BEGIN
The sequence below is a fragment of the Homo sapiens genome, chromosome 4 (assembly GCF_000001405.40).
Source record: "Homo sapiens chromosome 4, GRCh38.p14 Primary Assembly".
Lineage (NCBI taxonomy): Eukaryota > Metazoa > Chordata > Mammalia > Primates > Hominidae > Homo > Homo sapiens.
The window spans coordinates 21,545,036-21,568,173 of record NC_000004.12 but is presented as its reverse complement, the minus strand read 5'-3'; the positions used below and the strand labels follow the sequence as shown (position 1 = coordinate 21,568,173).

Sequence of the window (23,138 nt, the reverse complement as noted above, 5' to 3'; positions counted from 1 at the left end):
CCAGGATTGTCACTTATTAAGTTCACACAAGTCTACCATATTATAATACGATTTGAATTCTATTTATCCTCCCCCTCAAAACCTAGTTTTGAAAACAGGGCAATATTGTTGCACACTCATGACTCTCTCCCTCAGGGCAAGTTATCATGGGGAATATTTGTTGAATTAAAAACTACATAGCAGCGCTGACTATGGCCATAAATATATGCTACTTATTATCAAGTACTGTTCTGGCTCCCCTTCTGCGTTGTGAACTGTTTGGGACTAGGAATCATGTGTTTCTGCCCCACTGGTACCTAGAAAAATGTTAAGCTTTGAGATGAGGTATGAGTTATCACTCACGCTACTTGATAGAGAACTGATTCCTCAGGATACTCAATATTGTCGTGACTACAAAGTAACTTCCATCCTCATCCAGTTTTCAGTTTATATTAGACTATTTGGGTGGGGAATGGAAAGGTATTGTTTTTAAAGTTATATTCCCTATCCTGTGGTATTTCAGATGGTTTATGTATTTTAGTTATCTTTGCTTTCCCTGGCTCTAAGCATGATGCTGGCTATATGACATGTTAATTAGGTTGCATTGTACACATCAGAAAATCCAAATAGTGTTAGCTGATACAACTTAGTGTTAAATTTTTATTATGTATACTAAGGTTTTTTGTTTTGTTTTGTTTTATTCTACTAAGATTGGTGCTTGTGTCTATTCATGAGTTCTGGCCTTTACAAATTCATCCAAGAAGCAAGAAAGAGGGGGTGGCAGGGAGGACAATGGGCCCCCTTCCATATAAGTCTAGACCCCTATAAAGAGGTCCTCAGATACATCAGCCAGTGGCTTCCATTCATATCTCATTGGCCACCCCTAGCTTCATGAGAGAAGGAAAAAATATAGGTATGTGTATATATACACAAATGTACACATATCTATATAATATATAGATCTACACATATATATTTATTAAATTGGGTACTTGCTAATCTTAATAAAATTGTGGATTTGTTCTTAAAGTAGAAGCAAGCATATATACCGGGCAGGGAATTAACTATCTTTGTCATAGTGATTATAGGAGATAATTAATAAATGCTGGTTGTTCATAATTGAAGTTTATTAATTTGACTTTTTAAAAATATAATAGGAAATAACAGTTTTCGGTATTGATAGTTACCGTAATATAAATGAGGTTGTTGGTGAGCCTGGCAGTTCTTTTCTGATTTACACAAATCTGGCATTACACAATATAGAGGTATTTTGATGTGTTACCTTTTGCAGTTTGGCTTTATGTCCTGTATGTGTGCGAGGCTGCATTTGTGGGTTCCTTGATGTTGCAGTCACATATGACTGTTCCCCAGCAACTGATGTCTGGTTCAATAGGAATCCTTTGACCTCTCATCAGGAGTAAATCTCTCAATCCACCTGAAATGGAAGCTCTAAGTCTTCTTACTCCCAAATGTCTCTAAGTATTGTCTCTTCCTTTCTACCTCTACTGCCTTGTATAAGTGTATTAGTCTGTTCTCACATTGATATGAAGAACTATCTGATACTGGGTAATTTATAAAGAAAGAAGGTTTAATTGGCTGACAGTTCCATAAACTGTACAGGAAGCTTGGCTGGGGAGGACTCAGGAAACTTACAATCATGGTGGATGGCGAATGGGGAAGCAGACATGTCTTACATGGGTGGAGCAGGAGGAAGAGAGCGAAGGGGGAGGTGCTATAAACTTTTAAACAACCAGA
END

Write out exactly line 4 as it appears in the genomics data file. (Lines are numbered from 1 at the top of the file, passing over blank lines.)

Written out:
The window spans coordinates 21,545,036-21,568,173 of record NC_000004.12 but is presented as its reverse complement, the minus strand read 5'-3'; the positions used below and the strand labels follow the sequence as shown (position 1 = coordinate 21,568,173).